Leinonen series

Several studies on the scattering properties of a large number of aggregates of pristine crystals and rimed particles


Jussi Leinonen et al.



Leinonen, J., and Moisseev, D. (2015), What do triple‐frequency radar signatures reveal about aggregate snowflakes?J. Geophys. Res. Atmos.120229– 239, doi:10.1002/2014JD022072.

Leinonen, J., and Szyrmer, W. (2015), Radar signatures of snowflake riming: A modeling studyEarth and Space Science2346– 358, doi:10.1002/2015EA000102.

Particle types

unrimed and rimed aggregates


0.2 to 20 millimeters


9.7 to 94 GHz


gaussian distribution of single orientations


Scattering method


A large data set of volume element models of aggregate snowflakes was created, building the snowflakes from various models of ice crystals found in the atmosphere: dendrites, needles, plates, and bullet rosettes, as well as spheroidal crystals for comparison. Several different sizes for the constituent crystals were also used. The radar backscattering cross sections of the snowflakes were computed from the models using the discrete dipole approximation (DDA) at 13.6 GHz (Ku band), 35.6 GHz (Ka band) and 94.0 GHz (W band), and the effects of the choice of crystal model and size on the Ku/Ka band and Ka/W band dual‐wavelength ratios (DWR) was investigated. It was found that the aggregate DWRs were very similar for all naturally occurring ice crystal types investigated in this study.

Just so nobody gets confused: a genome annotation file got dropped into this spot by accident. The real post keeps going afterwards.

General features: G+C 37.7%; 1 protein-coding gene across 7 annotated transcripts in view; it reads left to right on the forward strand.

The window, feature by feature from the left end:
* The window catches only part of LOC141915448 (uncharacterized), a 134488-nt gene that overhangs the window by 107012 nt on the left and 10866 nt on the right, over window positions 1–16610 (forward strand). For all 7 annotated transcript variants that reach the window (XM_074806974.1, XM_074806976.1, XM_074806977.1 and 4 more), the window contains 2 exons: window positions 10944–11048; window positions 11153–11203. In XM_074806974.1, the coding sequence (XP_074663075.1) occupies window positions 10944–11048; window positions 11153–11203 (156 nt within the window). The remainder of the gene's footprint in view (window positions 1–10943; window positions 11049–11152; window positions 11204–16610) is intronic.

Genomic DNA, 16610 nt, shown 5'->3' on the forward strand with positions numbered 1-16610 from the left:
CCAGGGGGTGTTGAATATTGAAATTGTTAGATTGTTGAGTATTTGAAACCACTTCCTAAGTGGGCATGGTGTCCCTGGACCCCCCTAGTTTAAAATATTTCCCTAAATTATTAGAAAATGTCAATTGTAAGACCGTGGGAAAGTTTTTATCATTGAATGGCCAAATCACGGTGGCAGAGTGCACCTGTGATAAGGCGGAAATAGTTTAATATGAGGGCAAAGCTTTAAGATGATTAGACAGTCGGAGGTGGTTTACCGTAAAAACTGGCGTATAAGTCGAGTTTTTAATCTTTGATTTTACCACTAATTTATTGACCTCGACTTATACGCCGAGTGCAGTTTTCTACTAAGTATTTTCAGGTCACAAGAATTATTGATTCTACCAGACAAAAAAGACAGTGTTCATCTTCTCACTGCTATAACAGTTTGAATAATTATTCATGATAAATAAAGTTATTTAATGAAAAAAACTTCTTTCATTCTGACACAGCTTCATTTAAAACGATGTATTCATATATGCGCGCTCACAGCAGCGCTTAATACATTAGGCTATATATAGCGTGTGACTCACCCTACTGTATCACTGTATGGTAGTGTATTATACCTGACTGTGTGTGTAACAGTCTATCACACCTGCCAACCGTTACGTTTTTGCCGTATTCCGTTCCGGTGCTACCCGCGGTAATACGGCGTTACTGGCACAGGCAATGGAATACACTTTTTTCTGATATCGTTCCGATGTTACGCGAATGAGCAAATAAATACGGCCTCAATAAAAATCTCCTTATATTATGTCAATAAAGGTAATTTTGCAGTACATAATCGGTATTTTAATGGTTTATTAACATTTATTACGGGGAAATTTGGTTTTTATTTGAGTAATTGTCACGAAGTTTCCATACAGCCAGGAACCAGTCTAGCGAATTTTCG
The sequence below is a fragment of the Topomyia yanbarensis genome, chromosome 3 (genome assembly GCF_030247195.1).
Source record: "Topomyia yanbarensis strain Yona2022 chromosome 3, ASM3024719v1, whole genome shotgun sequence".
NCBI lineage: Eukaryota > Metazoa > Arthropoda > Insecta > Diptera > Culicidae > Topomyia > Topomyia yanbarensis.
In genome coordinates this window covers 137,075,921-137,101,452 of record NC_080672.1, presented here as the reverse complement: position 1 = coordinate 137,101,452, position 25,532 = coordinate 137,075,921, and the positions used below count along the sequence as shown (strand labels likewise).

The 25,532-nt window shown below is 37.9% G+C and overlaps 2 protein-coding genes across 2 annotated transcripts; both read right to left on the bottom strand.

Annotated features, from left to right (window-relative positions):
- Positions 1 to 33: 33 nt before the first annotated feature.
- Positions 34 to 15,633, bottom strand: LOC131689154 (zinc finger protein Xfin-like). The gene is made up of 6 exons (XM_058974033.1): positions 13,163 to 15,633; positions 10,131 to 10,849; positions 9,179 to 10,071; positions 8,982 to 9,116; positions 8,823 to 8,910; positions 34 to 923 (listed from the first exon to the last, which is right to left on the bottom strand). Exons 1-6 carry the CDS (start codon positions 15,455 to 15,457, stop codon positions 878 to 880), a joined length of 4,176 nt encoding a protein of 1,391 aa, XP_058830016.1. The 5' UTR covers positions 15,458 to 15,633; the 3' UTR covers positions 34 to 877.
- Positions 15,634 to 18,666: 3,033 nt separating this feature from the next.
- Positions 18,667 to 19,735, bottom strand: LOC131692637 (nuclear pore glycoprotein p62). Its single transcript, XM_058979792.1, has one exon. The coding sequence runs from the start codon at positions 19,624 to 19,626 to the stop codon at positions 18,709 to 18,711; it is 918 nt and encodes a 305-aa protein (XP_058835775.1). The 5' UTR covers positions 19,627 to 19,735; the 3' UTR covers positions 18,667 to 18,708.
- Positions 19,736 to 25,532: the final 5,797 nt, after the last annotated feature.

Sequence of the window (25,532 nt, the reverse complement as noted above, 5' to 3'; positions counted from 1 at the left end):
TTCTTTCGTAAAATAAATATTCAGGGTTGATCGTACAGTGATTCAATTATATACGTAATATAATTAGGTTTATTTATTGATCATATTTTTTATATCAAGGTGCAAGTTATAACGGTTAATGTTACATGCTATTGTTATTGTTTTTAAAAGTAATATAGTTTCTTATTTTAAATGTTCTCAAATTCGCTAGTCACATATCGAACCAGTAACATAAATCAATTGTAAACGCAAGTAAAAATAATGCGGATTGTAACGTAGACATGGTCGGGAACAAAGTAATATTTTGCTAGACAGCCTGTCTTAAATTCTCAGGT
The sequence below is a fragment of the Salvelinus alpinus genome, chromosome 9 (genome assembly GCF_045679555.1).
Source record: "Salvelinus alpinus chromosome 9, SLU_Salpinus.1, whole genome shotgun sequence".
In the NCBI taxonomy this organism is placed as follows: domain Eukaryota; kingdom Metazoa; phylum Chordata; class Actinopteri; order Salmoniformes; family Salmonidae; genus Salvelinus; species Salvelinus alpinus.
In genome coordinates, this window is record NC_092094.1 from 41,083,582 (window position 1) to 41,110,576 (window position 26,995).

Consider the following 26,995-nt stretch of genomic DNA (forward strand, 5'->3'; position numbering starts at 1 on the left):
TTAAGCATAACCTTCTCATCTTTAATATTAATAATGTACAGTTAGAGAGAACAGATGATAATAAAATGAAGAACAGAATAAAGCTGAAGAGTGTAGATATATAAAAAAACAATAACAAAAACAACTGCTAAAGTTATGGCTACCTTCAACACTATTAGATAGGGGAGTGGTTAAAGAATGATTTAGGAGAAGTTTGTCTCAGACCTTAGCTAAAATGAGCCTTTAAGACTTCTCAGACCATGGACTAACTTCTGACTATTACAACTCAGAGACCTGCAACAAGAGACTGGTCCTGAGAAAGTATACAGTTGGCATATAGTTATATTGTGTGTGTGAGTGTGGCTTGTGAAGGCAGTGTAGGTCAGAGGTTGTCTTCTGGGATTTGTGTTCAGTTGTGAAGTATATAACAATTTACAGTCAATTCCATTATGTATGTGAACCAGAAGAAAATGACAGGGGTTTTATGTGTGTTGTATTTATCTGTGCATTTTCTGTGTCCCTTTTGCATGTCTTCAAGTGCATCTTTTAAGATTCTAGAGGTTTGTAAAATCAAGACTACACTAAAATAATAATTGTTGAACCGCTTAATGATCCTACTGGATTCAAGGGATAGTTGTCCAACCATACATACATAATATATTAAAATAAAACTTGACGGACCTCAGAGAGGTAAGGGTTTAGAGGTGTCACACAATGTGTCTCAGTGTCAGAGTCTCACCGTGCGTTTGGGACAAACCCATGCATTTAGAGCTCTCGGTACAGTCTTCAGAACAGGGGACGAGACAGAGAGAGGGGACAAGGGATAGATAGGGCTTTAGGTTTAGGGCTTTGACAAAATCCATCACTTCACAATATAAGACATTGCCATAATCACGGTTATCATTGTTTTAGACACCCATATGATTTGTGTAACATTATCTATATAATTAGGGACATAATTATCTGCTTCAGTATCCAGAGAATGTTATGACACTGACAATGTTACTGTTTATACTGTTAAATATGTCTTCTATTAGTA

The discrete dipole approximation was then used to compute the radar backscattering properties of the snowflakes at frequencies of 9.7, 13.6, 35.6, and 94 GHz. In two of the three growth scenarios, the rimed snowflakes exhibit large differences between the backscattering cross sections of the detailed three‐dimensional models and the equivalent homogeneous spheroidal models, similarly to earlier results for unrimed snowflakes. When three frequencies are used simultaneously, riming appears to be detectable in a robust manner across all three scenarios. In spite of the differences in backscattering cross sections, the triple‐frequency signatures of heavily rimed particles resemble those of the homogeneous spheroids, thus explaining earlier observational results that were compatible with such spheroids.

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